Pete Woods and Normand Glaude ©Brett Delmage, 2019
(l-r) Pete Woods and Normand Glaude reminisce over one of Brian Browne's humorous comments ©Brett Delmage, 2019

Pete Woods and Normand Glaude
Tribute to Brian Browne
The Record Centre Tent, Ottawa Jazz Festival
Sunday, June 23, 2019 – 5:30 p.m.

View photos by Brett Delmage

Pete Woods had a smile on his face as he recounted how he recorded his final album with the late jazz pianist Brian Browne. It was in The Record Centre store in Hintonburg in December, 2016, in the evening after the store closed, with Browne playing on the small piano by the store's window. It was all analog; Robert Chapman recorded the session live off the floor on a reel to reel tape machine.

On Sunday, The Record Centre released the album – The Light of Common Day – on vinyl, and marked the occasion with an hour-long concert by Woods and bassist Normand Glaude. Both were long-time friends of Browne. Woods and Browne released three albums together (Testimony, Honest Company, and The Light of Common Day).

“I'm here missing Brian now, but I wanted to remember the fun of it and the intimacy of that project. It was a labour of love,” Woods told the audience.

The vinyl release concert was held at the Ottawa Jazz Festival, in the CD/merchandise tent being run there by The Record Centre. Immediately before the concert, The Record Centre played the album for listeners, allowing them to hear Browne's meticulous and affectionate piano interpretations.

Woods and Glaude played jazz standards – as Browne always preferred and promoted – with more than half selections from the album. Both the show and the album emphasized Duke Ellington's classic and varied compositions.

They attracted a small but clearly absorbed and appreciative audience, with more listeners joining in as the show progressed. Outside, there were protracted lineups in the sun for the 8:30 p.m. show by Chicago; inside, it was calm and cool.

The duo opened with an assured rendition of “In a Mellow Tone”, with deeply swinging double bass lines under smooth tenor sax, and followed that with bluesy tenor and thoughtful bass in “I Got It Bad (and That Ain't Good)”. I particularly liked how Glaude built an initially sparse bass pattern into a melody in this tune, creating his own tribute to Browne's piano style.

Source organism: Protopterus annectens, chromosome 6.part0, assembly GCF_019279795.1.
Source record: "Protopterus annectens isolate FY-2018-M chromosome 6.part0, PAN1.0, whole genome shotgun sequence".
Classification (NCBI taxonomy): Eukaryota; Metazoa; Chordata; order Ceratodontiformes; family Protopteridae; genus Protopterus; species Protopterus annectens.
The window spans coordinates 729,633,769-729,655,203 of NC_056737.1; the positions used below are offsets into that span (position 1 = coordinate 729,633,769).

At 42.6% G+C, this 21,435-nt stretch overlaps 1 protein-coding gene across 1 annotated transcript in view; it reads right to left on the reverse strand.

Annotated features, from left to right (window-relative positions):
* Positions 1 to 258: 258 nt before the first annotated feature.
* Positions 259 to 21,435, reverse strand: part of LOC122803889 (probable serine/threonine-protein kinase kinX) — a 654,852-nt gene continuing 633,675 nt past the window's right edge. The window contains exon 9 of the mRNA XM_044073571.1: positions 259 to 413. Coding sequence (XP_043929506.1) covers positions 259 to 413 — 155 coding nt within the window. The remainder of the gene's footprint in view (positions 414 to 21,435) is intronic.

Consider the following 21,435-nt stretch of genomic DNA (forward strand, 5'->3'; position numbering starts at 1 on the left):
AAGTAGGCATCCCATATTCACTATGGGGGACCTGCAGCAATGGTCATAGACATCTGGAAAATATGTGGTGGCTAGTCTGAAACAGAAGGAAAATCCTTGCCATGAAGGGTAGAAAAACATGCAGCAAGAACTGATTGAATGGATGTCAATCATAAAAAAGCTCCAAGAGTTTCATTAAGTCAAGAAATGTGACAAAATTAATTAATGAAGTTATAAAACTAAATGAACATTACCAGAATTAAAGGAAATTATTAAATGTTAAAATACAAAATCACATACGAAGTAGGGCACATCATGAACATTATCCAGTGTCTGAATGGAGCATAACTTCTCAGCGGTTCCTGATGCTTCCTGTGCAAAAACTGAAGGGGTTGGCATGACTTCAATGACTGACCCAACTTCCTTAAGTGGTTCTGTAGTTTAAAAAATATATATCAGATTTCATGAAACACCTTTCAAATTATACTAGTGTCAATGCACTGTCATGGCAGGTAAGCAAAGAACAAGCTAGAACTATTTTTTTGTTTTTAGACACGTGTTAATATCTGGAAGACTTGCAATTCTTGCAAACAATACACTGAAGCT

“Don't Get Around Much Any More” and “I'm Just a Lucky So and So” were swinging numbers which immersed you in the joy of their melodies. “Come Sunday”, written for Ellington's sacred concerts, featured plaintive soprano sax lines over resonant double bass line, creating a peaceful mood.

Browne was a trenchant speaker with a vivid and sometimes unprintable turn of phrase, who avoided sentimentality but put a great deal of emotional intensity into his performances. Woods said that in one of the very first gigs he played with Browne, they played “Mood Indigo” and “two chords in, I started to get choked up. There was something in his playing that opened up the room around him emotionally.”

That happened many times, he said, whether in concert halls or countless little gigs, but if Woods had mentioned it, “he'd kick my ass!”

Woods' and Glaude's version of "Mood Indigo" was unornamented yet rich, with full-bodied tenor over a simple bass pattern. It filled the tent and flowed out onto the walkway to City Hall. I noted that the sound of the rushing water from the City Hall fountain nearby filled in some of the edges quite nicely, like light cymbal sweeps from a drummer.

Woods said that one of Browne's aphorisms was to “Play the hits!” – songs audiences loved – and “Do You Know What It Means To Miss New Orleans?” was one of those for Browne. It was a bright tune with an insinuating melody on soprano sax and singing bass lines – almost making you want to dance.

The duo closed with the album's title song, written by Woods and Browne. Its title first came from a poem by William Wordsworth; the phrase was quoted by Dan Morgenstern in his liner notes for an album by famed jazz saxophonist Gene Ammons. Ammons spent too long in prison on drugs charges, and Morgenstern wrote how the limits of human imagination and the cruelty of the criminal justice system had denied Ammons “the light of common day”. Woods said he felt this fitted many occasions in life where events deny us freedom.

Glaude opened the piece with a reverberant bass riff followed by Woods with a sad and lonely melody on tenor. They alternated the lead on the tune and played punctuated variations on its melody, all while retaining its gentle swing and hopeful feel. The audience responded with strong applause, and some stayed to chat afterwards.

Set List

  1. In a Mellow Tone [Duke Ellington]
  2. I Got It Bad (and That Ain't Good) [Duke Ellington]
  3. Don't Get Around Much Anymore [Duke Ellington]
  4. Come Sunday [Duke Ellington]
  5. I'm Just a Lucky So and So [Duke Ellington]
  6. Mood Indigo [Duke Ellington]
  7. Do You Know What It Means To Miss New Orleans? [Eddie DeLange and Louis Alter]
  8. The Light of Common Day [Peter Woods and Brian Browne]